(1) Epik Store sites that already have significant traffic — we know which ones these are and the number of sites with “critical mass” is increasing on a weekly basis.

    (2) Product SKUs that have 35+% drop-ship margin, and/or 70+% e-commerce margin. The latter needs to be higher to account for inventory cost/risk.

  • Sorry to belabor the point but more than one click per visit seems confusing. With my CJ affiliates I see roughly 1 click to an affiliate site per 1400 impressions though with multiple affiliate links on some pages one visit could generate several impressions. With Adsense CTR is normally 1-3% though it varies by site. Now if the EPIK figure is $0.18 per click to the affilate site that might seem more logical and still far better than I see at CJ. Would you have the stat on clicks per thousand impressions or alternatively website visitors or is EPIK reporting different?

  • Rob Monster says:

    @Leonard – The reason why this happens is that a single visitor who goes shipping visits several product listings. Each product view is a click event. So, even if a minority of visitors click, those who do click, end up clicking several product listings, which is why the clicks per visit are higher than what you might expect from a parking page. The traffic is of course very targeted and relevant, which is also why the advertisers have been pleased with the ROI on these paid clicks.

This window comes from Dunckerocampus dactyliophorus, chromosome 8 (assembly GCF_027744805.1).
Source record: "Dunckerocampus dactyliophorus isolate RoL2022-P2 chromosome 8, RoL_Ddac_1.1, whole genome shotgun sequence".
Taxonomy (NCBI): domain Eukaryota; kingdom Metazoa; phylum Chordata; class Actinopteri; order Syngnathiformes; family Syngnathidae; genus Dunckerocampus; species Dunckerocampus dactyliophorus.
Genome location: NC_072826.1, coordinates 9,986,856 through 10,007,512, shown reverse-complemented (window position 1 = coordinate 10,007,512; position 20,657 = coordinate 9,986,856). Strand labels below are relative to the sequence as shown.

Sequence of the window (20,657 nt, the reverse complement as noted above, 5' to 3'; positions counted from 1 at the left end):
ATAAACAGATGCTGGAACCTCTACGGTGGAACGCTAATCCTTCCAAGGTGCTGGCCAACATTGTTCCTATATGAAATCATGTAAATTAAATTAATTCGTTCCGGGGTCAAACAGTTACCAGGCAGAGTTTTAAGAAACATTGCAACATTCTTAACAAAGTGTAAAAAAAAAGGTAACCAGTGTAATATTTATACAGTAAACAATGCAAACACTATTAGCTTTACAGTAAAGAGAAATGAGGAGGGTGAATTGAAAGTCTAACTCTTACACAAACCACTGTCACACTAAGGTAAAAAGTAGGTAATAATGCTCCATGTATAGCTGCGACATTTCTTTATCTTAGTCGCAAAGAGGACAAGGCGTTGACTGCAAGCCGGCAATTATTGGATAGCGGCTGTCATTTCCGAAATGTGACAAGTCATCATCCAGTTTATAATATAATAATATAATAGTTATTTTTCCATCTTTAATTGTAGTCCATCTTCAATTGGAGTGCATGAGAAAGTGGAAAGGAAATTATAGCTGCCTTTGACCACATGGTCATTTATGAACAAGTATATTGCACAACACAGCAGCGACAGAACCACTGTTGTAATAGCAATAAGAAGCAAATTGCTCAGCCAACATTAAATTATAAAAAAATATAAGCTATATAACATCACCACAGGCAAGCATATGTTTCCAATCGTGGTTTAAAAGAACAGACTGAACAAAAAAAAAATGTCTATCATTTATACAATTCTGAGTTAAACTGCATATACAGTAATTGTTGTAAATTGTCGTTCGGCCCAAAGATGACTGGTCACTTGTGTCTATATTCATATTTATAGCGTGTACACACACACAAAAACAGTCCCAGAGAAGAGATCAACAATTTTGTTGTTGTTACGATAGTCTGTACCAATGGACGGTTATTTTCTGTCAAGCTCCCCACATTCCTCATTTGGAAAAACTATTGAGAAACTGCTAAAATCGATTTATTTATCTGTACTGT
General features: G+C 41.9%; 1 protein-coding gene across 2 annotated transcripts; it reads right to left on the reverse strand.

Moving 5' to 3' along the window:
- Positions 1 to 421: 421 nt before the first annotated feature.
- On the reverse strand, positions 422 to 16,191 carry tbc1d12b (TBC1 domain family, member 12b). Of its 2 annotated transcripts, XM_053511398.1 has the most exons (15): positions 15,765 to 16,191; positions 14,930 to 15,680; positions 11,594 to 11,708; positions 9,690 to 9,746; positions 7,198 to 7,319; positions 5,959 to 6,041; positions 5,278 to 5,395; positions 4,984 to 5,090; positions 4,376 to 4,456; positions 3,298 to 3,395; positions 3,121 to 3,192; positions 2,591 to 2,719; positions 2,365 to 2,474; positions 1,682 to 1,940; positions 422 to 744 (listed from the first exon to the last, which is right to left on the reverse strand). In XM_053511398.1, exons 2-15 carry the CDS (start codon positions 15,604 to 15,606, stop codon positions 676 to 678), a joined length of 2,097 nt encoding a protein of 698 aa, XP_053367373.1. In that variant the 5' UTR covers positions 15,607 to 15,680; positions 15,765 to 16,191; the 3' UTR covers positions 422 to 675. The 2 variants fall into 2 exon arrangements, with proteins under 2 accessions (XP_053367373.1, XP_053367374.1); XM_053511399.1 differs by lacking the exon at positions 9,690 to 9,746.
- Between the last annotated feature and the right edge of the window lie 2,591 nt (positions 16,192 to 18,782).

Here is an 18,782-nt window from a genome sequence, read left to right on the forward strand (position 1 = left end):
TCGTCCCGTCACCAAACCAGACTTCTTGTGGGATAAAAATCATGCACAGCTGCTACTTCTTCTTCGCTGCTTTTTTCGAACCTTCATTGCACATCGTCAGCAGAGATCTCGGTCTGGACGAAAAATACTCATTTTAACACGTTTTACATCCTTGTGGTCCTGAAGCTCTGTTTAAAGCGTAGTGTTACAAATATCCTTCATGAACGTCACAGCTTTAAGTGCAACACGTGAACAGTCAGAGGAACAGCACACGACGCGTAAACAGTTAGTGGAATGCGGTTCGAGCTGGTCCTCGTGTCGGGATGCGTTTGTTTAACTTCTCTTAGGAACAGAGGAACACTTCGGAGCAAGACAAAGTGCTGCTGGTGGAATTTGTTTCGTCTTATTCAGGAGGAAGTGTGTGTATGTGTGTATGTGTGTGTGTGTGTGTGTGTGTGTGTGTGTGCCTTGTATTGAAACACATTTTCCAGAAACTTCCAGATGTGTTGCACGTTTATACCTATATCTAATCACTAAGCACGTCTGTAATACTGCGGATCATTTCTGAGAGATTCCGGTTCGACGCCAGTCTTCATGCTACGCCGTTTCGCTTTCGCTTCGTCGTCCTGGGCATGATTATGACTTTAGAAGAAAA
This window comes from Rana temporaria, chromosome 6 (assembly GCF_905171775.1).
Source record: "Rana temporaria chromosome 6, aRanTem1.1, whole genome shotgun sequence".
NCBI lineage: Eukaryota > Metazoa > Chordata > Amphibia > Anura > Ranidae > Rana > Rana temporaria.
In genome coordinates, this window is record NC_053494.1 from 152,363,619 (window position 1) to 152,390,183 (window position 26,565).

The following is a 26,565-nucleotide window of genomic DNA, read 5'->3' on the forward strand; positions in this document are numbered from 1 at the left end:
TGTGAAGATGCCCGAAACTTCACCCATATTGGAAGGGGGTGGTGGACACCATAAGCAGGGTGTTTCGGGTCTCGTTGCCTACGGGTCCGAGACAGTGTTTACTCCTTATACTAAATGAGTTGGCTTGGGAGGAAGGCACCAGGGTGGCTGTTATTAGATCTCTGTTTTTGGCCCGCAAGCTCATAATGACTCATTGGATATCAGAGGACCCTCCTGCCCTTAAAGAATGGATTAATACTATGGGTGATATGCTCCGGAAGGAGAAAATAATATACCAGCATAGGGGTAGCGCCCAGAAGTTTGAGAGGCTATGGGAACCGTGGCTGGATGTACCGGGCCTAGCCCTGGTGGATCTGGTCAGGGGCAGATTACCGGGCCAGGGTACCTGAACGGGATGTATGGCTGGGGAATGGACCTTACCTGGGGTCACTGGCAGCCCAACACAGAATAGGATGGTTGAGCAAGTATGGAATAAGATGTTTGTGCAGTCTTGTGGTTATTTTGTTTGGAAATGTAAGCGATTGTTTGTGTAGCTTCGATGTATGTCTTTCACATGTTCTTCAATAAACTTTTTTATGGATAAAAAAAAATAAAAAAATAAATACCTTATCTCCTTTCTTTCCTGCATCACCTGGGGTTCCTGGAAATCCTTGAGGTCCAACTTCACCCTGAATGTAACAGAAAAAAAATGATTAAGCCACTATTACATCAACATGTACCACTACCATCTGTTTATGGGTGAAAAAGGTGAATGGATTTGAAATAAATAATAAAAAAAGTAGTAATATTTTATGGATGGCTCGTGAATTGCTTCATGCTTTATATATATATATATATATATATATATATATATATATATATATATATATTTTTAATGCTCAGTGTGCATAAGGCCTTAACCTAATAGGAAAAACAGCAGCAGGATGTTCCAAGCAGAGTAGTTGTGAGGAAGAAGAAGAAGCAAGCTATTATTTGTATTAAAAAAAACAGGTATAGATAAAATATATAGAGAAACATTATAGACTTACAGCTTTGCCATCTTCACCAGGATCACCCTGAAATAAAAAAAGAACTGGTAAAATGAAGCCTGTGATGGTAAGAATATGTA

• VRtv says:

    >> CSN Stores and Hayneedle proved the model
    >> but neither has scaled it to 100,000 stores. And they won’t!

    why they won’t ?? thanks , 2w

    • Rob Monster says: